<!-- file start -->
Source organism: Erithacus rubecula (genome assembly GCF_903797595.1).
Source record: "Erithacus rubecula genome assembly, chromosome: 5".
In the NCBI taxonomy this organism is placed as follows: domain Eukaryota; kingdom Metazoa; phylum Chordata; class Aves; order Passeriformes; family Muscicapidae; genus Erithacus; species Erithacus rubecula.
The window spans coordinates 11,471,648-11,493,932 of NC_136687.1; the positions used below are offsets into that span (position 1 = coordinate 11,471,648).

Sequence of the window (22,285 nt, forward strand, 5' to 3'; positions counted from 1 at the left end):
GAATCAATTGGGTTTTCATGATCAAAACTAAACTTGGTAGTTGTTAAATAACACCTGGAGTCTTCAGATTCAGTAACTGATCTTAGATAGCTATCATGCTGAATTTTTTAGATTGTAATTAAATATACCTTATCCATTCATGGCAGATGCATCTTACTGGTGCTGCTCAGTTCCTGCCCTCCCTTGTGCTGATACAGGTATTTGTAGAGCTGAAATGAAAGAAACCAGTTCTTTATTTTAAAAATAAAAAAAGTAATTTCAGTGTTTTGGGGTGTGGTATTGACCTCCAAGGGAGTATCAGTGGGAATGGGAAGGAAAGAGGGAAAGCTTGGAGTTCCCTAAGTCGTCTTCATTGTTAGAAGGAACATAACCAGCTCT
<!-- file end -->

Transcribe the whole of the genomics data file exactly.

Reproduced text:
Source organism: Erithacus rubecula (genome assembly GCF_903797595.1).
Source record: "Erithacus rubecula genome assembly, chromosome: 5".
In the NCBI taxonomy this organism is placed as follows: domain Eukaryota; kingdom Metazoa; phylum Chordata; class Aves; order Passeriformes; family Muscicapidae; genus Erithacus; species Erithacus rubecula.
The window spans coordinates 11,471,648-11,493,932 of NC_136687.1; the positions used below are offsets into that span (position 1 = coordinate 11,471,648).

Sequence of the window (22,285 nt, forward strand, 5' to 3'; positions counted from 1 at the left end):
GAATCAATTGGGTTTTCATGATCAAAACTAAACTTGGTAGTTGTTAAATAACACCTGGAGTCTTCAGATTCAGTAACTGATCTTAGATAGCTATCATGCTGAATTTTTTAGATTGTAATTAAATATACCTTATCCATTCATGGCAGATGCATCTTACTGGTGCTGCTCAGTTCCTGCCCTCCCTTGTGCTGATACAGGTATTTGTAGAGCTGAAATGAAAGAAACCAGTTCTTTATTTTAAAAATAAAAAAAGTAATTTCAGTGTTTTGGGGTGTGGTATTGACCTCCAAGGGAGTATCAGTGGGAATGGGAAGGAAAGAGGGAAAGCTTGGAGTTCCCTAAGTCGTCTTCATTGTTAGAAGGAACATAACCAGCTCT